Posted on Monday 09 November 2015
Understandably, financial planning may not be the priority for many Canadians during the holiday season. Most shoppers spend the highest amount of money during this time of the year, often overlooking their budget and spending beyond their means. That's why the demand for cash loans rises exponentially during these times.
Many people take out short-term loans without even knowing the cost of taking a loan out. This leads to financial depression following the holidays. It's important to remember that the Christmas cheer isn't about how much money you spend or what gift your big brother is getting. Canadians are generally accustomed to splurging, but it is time to pull those purse strings tight.
As a person in British Columbia seeking to live without incurring more debt, you need to remember that the holiday season is one of the easiest times to rack up debt. Thus, you must learn to be financially responsible during the holidays without feeling deprived. There are several creative ways to plan your holiday spending and still have a solid financial standing when they are over.
The holiday period isn't about how much you spend, but about spending time together as a family.
The following five tips can help Canadians gain financial control despite the holiday period.
As always, planning and sticking to a budget is the first strategy for financial control. During this time of the year, your main goal should be to reel in your spending and hold yourself accountable for unnecessary purchases. Keeping track of where your money goes is the only way to get a good grasp of your finances.
The good news is that many more Canadians are learning how important a budget is. Over 2/3 of Canadians are now prepared to manage a holiday budget to become financially responsible. However, if your budget isn't working for you, you may need to reevaluate your priorities and design a new one.
Understandably, many people struggle with this. That piece of plastic is mighty convenient when you're out holiday shopping. However, it isn't so pleasant anymore when the first of the year bills start rolling in.
You need to train yourself only to charge what you know you'll be able to pay for when due. This will ensure you don't incur more credit card debt, and your finances will remain in top shape. You can also search online for discounts and printable coupon codes you can use on products. Some coupons are even suitable to use all year long. Not only can this save you money, but it can also guarantee you stay within your budget without compromising on the specific gifts you have in mind.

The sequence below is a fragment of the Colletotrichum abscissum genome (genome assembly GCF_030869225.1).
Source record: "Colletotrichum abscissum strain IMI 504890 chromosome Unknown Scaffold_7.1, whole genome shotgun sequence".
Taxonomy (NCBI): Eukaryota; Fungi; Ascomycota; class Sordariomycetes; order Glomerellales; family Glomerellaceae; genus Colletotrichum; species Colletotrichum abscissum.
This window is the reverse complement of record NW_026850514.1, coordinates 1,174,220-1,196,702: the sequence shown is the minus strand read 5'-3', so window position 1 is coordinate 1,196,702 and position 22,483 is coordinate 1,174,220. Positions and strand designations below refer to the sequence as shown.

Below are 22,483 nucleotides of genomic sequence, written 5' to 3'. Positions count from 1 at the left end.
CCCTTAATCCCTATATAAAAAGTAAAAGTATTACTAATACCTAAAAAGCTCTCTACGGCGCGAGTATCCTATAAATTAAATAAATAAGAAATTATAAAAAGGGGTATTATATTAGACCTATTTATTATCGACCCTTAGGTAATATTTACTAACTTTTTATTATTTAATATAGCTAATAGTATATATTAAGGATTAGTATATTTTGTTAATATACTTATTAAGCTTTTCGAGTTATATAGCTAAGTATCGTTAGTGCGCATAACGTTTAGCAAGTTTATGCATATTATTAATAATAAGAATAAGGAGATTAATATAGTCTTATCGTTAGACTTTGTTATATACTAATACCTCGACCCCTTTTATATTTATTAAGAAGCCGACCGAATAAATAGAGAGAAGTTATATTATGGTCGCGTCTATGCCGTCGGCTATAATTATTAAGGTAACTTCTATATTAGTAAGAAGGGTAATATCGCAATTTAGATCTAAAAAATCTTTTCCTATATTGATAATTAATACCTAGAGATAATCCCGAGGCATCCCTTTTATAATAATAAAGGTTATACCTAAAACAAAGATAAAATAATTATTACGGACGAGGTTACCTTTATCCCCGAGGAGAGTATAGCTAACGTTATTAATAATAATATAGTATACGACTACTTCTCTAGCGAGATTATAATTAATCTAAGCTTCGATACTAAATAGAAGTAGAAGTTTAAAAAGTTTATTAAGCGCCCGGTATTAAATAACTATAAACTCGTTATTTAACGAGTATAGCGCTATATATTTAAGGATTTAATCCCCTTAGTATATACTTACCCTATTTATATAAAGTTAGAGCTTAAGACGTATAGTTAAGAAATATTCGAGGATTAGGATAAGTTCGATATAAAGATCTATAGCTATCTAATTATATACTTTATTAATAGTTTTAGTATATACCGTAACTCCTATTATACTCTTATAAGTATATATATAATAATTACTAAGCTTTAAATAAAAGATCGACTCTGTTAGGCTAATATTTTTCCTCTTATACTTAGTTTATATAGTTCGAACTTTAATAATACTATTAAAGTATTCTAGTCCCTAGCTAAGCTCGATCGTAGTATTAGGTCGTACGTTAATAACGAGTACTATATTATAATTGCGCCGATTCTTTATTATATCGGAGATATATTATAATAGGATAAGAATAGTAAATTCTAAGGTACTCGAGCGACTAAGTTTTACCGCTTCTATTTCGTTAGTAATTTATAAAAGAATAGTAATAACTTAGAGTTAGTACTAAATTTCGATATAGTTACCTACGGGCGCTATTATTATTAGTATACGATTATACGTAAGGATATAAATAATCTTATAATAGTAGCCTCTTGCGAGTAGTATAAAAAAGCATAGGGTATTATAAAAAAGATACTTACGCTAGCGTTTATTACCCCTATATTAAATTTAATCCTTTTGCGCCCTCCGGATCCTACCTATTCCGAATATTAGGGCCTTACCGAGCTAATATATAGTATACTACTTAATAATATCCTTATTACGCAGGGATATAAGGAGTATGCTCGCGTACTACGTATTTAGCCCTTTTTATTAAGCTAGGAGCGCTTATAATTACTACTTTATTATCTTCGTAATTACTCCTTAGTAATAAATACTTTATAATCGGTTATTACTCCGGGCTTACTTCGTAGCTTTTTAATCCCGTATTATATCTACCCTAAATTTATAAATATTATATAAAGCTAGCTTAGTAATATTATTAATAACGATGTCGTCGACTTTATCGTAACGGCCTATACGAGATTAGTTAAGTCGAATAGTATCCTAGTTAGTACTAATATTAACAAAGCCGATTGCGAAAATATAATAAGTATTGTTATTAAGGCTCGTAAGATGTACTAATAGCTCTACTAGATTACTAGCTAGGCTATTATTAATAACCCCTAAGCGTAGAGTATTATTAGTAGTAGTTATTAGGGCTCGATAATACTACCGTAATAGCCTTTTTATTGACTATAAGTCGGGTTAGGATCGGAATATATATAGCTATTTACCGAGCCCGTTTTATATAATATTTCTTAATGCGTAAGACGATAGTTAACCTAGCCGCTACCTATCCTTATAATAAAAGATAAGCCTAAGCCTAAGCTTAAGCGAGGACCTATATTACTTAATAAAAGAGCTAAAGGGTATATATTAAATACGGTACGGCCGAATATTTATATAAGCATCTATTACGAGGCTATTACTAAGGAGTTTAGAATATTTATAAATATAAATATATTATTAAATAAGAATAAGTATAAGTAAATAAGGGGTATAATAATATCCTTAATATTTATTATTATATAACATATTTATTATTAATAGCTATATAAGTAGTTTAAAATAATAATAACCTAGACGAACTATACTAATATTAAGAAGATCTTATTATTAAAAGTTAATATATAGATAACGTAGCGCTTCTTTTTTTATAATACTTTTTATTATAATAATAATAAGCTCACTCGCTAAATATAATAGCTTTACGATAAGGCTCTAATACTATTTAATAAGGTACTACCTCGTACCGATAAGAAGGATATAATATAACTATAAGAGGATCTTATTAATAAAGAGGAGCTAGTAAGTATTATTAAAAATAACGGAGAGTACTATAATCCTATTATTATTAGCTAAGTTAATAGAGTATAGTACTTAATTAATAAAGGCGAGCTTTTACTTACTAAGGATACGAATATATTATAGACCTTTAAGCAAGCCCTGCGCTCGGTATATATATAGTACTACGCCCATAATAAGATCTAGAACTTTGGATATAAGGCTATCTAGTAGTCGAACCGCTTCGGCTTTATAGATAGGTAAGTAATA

Retail-Me-Not is perfect for Canadians across British Columbia who do a lot of their shopping online or are loyal to specific retailers. This is also an excellent way to save all year long.
You can get your children and young adults engaged in financial literacy courses for free. Not only can these finance courses help you learn how to manage and keep up with your finances during the holidays, but they can teach the younger Canadian generation about finance. Your kids can learn how to meet financial obligations and control their spending before these critical issues can affect their credit score later in life. Besides, it will help them to also understand and agree with the financial decisions you take.
Moreover, young adults who are money wise understand how lavish spending can lead to a life of strife. They can also use this knowledge to influence older family members to make smarter spending decisions.
Financial literacy is growing in importance across Canada, as most Canadians can do with better money management skills. This is especially important at one of the more expensive times of the year. You need to start planning for the future rather than living in the moment.
Again, while the holidays can be exciting, it doesn't have to put you in a financial drought after. You can't wholly avoid spending money, but you can be more thoughtful about it. Try to make your holiday more about the priceless and free things, rather than the luxurious gifts.
Having priorities is essential, no matter how much money you have. Even with the possibility of a universal basic income in Canada, your financial growth still mainly depends on how you manage your expenses. Once you begin living on the correct financial path, you'll find yourself more balanced and happier. You'll also enjoy the holidays better. In fact, you'll enjoy the whole year once you begin to grasp the concept of financial control.